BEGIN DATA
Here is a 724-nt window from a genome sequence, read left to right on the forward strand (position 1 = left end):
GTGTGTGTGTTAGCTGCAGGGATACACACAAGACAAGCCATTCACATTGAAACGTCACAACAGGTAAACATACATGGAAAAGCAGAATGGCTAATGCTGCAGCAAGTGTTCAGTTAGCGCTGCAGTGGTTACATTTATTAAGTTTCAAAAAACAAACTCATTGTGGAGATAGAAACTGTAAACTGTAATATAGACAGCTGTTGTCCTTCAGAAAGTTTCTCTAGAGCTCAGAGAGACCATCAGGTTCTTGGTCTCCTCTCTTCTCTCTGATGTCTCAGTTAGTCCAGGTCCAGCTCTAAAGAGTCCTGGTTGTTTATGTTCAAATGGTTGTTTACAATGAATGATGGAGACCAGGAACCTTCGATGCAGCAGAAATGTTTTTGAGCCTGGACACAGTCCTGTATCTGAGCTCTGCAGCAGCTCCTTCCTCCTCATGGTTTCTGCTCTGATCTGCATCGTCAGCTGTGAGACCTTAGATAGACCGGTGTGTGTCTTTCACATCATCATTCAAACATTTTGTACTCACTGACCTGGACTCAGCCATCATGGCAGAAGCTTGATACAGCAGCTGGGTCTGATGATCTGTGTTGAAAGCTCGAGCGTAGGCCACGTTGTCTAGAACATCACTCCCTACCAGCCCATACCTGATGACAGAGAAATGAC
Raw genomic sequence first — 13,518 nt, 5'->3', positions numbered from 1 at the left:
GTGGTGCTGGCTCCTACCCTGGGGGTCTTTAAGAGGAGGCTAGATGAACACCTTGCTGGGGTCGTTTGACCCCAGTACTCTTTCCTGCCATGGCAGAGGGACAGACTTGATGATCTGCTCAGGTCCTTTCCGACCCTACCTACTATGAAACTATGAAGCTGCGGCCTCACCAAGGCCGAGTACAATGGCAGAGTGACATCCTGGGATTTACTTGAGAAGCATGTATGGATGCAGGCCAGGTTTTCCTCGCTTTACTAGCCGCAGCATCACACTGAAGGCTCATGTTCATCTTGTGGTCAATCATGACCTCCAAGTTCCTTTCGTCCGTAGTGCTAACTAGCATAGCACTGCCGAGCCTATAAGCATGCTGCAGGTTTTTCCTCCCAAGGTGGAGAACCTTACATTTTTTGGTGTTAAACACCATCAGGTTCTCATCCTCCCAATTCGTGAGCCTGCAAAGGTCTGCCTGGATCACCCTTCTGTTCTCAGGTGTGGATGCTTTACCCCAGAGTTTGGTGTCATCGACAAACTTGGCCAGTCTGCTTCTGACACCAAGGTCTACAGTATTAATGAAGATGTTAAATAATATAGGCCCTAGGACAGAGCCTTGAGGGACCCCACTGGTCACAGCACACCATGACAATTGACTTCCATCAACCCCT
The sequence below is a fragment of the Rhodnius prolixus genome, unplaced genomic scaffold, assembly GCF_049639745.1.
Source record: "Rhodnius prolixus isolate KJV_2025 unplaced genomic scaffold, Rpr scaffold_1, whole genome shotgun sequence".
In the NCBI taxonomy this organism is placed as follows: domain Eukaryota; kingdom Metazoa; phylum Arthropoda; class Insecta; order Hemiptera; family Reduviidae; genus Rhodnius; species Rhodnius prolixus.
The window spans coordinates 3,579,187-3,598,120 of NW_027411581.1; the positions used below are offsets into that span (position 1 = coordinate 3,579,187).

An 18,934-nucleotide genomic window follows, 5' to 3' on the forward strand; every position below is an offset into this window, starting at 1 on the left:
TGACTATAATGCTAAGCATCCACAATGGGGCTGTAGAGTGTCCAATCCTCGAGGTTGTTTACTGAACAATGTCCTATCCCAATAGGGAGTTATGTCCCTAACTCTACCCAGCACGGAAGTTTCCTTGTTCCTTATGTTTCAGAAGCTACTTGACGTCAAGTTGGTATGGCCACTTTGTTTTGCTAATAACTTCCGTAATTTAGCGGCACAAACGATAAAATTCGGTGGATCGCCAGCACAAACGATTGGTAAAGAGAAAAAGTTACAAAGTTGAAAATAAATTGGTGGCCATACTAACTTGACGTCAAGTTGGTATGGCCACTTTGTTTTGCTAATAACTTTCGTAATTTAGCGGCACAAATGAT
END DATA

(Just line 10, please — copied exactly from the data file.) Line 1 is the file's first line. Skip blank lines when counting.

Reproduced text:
TGACTATAATGCTAAGCATCCACAATGGGGCTGTAGAGTGTCCAATCCTCGAGGTTGTTTACTGAACAATGTCCTATCCCAATAGGGAGTTATGTCCCTAACTCTACCCAGCACGGAAGTTTCCTTGTTCCTTATGTTTCAGAAGCTACTTGACGTCAAGTTGGTATGGCCACTTTGTTTTGCTAATAACTTCCGTAATTTAGCGGCACAAACGATAAAATTCGGTGGATCGCCAGCACAAACGATTGGTAAAGAGAAAAAGTTACAAAGTTGAAAATAAATTGGTGGCCATACTAACTTGACGTCAAGTTGGTATGGCCACTTTGTTTTGCTAATAACTTTCGTAATTTAGCGGCACAAATGAT